In the Shops at Willow Bend, near the food court, there’s a store for dogs. They don’t sell dogs, but stuff for dogs–like sweaters and shoes for dogs. I have an impossible time with this. I’m not an anti-dog guy. Lassie’s great. I find it impossible to chew on the reality that little Bootsey has a sweater, and some of the kids in our deal in Guatemala don’t have shoes.

I find it impossible to chew on that we as Americans spend on average two to three thousands of dollars a year on dogs, when such a large number of the world’s children are starving and unclothed. So, I have a time, man. I have a hard time with your dog having clothes. I do. If you get clothes from Target for 2 bucks, I’m all right. Maybe, I’m all right–NO, I’m not all right. I’m not all right! It’s a dog! I can’t get past this! I know some of you are like–“Little Rippy is part of our family!” And I would say, “Listen to me. No, he’s not. I’m here to speak truth to you. He’s not a part of your family. I don’t care if he dragged your kid out of your well. He is a dog. He’s a smart dog. But he’s still a dog, man.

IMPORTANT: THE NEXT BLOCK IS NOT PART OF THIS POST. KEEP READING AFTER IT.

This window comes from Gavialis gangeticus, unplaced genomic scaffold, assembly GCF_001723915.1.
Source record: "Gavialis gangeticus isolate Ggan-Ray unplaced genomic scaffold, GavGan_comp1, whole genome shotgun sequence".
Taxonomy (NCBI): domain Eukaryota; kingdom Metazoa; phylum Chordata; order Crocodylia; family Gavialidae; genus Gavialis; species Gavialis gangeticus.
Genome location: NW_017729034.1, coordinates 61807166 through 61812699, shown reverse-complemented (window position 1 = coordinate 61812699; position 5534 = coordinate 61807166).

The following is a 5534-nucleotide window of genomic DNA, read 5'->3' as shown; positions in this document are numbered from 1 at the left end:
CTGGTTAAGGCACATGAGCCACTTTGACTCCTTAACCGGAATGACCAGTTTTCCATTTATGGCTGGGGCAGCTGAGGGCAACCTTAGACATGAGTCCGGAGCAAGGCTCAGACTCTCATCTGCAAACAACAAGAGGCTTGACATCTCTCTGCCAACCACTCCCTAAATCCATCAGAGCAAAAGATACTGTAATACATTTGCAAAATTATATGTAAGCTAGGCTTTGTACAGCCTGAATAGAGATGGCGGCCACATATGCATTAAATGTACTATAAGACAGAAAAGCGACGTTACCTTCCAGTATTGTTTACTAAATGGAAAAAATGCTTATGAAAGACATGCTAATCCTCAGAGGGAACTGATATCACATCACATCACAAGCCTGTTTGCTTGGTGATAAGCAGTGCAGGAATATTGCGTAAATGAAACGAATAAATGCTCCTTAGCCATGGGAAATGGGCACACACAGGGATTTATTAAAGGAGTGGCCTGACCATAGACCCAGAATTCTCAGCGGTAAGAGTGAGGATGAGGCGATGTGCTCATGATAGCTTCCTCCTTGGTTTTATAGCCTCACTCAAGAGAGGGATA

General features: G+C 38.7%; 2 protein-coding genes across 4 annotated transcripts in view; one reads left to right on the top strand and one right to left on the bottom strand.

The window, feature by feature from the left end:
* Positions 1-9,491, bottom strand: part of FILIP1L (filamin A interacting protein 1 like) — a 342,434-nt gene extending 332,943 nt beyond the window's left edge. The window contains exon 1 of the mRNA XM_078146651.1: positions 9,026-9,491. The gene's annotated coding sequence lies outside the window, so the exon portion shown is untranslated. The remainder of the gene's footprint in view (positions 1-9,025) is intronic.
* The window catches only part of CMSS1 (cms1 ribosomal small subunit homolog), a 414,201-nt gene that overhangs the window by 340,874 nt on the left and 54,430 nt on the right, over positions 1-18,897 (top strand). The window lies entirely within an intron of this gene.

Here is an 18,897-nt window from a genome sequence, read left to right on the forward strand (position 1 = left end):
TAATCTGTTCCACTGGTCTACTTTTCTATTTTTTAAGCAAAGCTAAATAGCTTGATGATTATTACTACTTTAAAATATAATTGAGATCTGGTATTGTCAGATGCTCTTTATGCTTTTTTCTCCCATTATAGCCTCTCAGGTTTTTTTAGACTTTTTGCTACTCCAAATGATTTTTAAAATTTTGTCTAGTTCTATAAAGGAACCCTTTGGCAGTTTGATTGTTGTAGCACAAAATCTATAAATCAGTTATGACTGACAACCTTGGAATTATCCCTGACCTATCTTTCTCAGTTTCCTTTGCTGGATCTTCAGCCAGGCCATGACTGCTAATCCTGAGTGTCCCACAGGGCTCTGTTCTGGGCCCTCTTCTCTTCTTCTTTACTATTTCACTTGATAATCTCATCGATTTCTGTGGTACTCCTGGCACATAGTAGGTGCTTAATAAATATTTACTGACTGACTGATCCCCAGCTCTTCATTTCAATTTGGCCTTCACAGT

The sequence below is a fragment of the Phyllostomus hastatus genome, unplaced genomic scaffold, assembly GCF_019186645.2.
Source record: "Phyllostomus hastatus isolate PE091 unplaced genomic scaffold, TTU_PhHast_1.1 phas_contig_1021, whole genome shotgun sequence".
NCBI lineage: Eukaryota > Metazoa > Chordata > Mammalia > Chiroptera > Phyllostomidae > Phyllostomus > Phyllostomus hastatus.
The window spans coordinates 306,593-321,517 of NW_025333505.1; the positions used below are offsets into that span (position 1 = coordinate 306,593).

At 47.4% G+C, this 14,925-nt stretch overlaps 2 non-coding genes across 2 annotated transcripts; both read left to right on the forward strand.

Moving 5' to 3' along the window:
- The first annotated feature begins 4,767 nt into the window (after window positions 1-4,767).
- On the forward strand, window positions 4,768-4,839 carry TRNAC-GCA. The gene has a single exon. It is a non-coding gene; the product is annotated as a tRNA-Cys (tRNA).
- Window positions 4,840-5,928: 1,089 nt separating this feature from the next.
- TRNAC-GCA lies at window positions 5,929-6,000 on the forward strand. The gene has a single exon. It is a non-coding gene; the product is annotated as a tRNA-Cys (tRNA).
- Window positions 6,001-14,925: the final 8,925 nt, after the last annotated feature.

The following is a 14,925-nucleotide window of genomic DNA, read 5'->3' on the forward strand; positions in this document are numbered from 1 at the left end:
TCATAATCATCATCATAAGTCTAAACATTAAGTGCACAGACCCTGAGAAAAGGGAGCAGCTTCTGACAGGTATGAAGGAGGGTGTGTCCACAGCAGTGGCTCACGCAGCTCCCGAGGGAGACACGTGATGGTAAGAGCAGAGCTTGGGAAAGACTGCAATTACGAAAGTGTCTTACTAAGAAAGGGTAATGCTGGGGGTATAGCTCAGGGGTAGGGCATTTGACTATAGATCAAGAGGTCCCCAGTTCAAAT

Here’s my point: What I find harder to grasp is how many men and women are perfectly content living the life of a cultured animal, how many men and women are content living the life of a dog. I’m going to eat a little bit, I’m going to sleep a little bit, I’m going to amuse myself, and I’m going to die well.

What blows my mind more than people spending obscene amounts of cash on dogs, is how many of us are perfectly content chasing our tail.

Discontentment is the foundation of faith, because it screams out of our guts that there is something more. Without this groaning that Romans 8 talks about, there cannot be discontentment. And this discontentment leads us to Jesus.

–Matt Chandler, Hebrews (Part 7): Faith, April 30, 2006.